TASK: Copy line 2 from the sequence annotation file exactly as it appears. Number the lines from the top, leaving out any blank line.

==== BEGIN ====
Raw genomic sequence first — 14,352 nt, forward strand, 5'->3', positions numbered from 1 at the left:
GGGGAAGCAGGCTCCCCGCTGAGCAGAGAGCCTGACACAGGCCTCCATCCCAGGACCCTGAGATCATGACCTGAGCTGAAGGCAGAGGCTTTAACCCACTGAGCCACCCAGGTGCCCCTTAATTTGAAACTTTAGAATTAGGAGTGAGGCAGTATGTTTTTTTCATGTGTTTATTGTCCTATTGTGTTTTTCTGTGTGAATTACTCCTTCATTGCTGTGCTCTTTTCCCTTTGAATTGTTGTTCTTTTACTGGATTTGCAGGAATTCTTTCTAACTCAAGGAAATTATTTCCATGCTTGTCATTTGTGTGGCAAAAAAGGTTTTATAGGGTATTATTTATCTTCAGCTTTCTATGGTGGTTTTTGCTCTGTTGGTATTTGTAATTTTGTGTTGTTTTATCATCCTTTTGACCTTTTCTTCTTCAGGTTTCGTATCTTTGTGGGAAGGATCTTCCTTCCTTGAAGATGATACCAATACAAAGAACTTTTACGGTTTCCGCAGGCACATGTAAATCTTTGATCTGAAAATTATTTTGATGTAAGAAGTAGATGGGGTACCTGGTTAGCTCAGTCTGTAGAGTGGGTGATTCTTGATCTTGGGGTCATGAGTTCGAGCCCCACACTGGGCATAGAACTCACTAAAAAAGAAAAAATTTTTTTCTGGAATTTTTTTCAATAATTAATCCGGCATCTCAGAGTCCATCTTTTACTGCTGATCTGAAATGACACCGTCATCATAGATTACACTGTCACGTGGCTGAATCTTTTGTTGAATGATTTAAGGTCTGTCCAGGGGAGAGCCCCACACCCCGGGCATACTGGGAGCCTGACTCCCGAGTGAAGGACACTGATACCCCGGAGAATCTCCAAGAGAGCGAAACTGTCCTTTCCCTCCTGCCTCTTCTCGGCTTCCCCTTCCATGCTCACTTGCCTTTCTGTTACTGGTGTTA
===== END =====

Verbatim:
GGGGAAGCAGGCTCCCCGCTGAGCAGAGAGCCTGACACAGGCCTCCATCCCAGGACCCTGAGATCATGACCTGAGCTGAAGGCAGAGGCTTTAACCCACTGAGCCACCCAGGTGCCCCTTAATTTGAAACTTTAGAATTAGGAGTGAGGCAGTATGTTTTTTTCATGTGTTTATTGTCCTATTGTGTTTTTCTGTGTGAATTACTCCTTCATTGCTGTGCTCTTTTCCCTTTGAATTGTTGTTCTTTTACTGGATTTGCAGGAATTCTTTCTAACTCAAGGAAATTATTTCCATGCTTGTCATTTGTGTGGCAAAAAAGGTTTTATAGGGTATTATTTATCTTCAGCTTTCTATGGTGGTTTTTGCTCTGTTGGTATTTGTAATTTTGTGTTGTTTTATCATCCTTTTGACCTTTTCTTCTTCAGGTTTCGTATCTTTGTGGGAAGGATCTTCCTTCCTTGAAGATGATACCAATACAAAGAACTTTTACGGTTTCCGCAGGCACATGTAAATCTTTGATCTGAAAATTATTTTGATGTAAGAAGTAGATGGGGTACCTGGTTAGCTCAGTCTGTAGAGTGGGTGATTCTTGATCTTGGGGTCATGAGTTCGAGCCCCACACTGGGCATAGAACTCACTAAAAAAGAAAAAATTTTTTTCTGGAATTTTTTTCAATAATTAATCCGGCATCTCAGAGTCCATCTTTTACTGCTGATCTGAAATGACACCGTCATCATAGATTACACTGTCACGTGGCTGAATCTTTTGTTGAATGATTTAAGGTCTGTCCAGGGGAGAGCCCCACACCCCGGGCATACTGGGAGCCTGACTCCCGAGTGAAGGACACTGATACCCCGGAGAATCTCCAAGAGAGCGAAACTGTCCTTTCCCTCCTGCCTCTTCTCGGCTTCCCCTTCCATGCTCACTTGCCTTTCTGTTACTGGTGTTA